The Xinomavro grapes which are grown throughout the arid hillsides of Macedonia, and elsewhere in Greece and other parts of the world, have been celebrated for millennia for their rich flavor and unique characteristics. The name 'Xinomavro' translates as 'acid black', and when drank young, the wines made from these grapes can be a little too abrasive and astringent. However, these blue-black skinned grapes produce wines of exceptional quality when aged and matured, as their strong tannins and high acidity mellows over time to reveal a deep and complex set of flavors and aromas. Most commonly, aged Xinomavro wines hold notes of red gooseberry, black olives, cinnamon, clove and dried tomato, making them an ideal accompaniment for many Mediterranean cuisines, and as such, their popularity has grown over recent decades in many countries around the world.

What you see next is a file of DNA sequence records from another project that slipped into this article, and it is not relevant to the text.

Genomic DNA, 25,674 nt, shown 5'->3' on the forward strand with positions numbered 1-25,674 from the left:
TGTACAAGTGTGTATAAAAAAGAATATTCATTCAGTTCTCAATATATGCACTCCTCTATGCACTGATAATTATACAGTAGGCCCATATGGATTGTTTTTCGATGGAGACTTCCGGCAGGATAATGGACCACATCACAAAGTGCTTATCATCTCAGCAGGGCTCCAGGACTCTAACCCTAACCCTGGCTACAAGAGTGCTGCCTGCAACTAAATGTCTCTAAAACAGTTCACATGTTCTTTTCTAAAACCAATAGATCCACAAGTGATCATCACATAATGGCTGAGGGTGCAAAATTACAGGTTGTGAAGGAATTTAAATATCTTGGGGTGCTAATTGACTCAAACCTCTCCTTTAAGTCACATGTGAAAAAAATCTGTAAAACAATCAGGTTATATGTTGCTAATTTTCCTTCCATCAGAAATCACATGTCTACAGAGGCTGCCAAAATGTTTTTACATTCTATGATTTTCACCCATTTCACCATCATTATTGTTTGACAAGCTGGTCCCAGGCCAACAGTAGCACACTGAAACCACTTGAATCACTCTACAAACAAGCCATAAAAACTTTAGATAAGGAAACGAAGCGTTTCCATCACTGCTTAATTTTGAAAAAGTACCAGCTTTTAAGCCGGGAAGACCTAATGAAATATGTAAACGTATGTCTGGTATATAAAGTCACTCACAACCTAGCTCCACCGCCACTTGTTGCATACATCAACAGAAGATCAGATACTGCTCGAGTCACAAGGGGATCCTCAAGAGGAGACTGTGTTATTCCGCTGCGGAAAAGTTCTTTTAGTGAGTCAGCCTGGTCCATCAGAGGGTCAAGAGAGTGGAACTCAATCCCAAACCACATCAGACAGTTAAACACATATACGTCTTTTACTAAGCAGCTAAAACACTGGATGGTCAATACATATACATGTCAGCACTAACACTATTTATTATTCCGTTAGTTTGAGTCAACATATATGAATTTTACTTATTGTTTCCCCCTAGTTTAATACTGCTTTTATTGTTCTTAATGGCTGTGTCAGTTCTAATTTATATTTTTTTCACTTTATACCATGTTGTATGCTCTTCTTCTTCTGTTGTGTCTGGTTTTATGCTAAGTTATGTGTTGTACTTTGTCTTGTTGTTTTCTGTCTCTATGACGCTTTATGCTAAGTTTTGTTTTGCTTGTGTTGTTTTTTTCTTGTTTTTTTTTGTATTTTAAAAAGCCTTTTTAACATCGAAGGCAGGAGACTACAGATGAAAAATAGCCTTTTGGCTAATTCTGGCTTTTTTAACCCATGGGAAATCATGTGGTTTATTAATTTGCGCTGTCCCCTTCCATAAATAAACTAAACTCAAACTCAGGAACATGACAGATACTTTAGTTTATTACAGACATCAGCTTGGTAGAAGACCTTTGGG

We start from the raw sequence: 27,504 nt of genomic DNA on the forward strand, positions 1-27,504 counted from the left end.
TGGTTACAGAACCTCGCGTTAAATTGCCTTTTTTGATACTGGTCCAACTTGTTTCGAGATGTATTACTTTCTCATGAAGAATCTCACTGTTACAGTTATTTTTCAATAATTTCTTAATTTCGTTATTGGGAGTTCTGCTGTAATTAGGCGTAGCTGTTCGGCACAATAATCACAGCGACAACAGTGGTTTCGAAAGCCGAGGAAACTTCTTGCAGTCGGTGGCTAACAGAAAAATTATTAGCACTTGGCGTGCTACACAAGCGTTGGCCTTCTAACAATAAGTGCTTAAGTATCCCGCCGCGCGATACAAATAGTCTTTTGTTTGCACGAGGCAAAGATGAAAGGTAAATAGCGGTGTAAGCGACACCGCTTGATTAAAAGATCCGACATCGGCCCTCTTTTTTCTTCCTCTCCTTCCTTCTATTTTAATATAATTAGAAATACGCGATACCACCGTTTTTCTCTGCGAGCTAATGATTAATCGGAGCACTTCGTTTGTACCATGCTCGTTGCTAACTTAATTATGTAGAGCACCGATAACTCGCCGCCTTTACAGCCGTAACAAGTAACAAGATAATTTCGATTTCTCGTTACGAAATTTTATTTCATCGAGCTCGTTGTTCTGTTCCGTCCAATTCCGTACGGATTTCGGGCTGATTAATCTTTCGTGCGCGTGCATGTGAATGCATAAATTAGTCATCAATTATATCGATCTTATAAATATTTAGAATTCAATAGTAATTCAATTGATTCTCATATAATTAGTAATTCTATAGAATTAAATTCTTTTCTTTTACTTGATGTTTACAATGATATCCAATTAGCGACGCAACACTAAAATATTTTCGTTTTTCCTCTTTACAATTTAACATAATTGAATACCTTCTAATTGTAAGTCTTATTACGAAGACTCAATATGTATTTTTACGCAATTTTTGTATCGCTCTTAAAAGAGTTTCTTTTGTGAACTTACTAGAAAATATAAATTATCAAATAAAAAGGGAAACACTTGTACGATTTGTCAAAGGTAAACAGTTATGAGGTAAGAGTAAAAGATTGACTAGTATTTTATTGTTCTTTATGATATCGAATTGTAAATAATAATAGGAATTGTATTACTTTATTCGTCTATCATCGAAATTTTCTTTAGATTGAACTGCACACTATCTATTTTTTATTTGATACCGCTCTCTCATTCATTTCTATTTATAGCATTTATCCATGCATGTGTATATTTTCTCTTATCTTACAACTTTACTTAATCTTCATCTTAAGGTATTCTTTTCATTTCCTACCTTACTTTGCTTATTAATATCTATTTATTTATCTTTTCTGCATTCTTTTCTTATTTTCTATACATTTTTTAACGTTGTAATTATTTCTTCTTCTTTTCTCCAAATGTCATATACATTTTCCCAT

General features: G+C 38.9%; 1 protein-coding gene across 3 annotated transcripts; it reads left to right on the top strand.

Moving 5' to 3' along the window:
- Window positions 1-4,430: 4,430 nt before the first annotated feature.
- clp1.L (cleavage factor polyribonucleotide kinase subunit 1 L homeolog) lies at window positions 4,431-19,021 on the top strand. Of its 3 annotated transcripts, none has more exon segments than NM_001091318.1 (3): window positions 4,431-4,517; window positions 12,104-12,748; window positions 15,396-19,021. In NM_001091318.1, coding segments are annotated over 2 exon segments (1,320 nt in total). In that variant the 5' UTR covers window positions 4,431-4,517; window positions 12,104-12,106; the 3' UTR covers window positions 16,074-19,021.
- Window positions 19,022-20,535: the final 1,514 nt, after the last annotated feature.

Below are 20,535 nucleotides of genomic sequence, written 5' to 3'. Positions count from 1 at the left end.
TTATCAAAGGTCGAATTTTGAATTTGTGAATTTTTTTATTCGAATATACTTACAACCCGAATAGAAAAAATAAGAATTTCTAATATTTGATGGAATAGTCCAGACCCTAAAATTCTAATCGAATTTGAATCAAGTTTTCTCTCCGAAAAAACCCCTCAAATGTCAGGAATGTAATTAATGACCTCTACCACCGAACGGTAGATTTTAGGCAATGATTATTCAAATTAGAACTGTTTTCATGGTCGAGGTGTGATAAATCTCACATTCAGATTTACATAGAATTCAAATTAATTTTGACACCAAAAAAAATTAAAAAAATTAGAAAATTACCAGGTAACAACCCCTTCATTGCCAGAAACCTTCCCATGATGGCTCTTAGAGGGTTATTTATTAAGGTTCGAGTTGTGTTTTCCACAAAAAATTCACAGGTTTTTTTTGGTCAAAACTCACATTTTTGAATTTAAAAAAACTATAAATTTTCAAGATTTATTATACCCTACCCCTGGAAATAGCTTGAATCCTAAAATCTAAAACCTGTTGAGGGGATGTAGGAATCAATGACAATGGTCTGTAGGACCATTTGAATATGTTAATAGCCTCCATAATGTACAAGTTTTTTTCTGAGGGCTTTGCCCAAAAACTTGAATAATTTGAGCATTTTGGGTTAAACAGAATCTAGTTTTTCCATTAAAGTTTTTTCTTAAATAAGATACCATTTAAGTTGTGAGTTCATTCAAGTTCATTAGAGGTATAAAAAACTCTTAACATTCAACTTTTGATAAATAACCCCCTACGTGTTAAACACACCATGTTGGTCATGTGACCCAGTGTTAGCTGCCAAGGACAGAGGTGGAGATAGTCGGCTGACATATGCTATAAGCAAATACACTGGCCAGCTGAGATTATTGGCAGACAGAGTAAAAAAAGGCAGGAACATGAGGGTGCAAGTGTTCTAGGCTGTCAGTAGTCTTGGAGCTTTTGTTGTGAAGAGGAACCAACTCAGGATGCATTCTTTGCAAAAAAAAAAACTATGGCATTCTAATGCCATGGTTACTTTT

Few countries in the world can claim such an illustrious history of viticulture as that found in Greece, just as few countries can benefit from such an impressive range of terrain as that found across the mainland and islands of this ancient and fascinating land. When we consider that grapes are grown everywhere from the tiny islands in the Aegean sea, to larger land masses such as Rhodes and Crete, on the arid and rocky mainland and mountainous regions of Greek Macedonia, it is no wonder Greek wines show such huge diversity in style, flavor, aroma and character. One thing remains consistent, however, and that is the dedication to producing distinctly 'Greek' wines, full of characteristics which reflect the slow evolution of viticulture in a country which has been producing wine for several thousand years. Whilst certain wines, such as Retsina and those made from the Agiorghitiko grapes have long since been popular with fine wine drinkers world-wide, Greek wineries are continuing to produce superb wines using a wide range of native and imported grape varietals, meaning there are always plenty of new flavors and aromas to discover.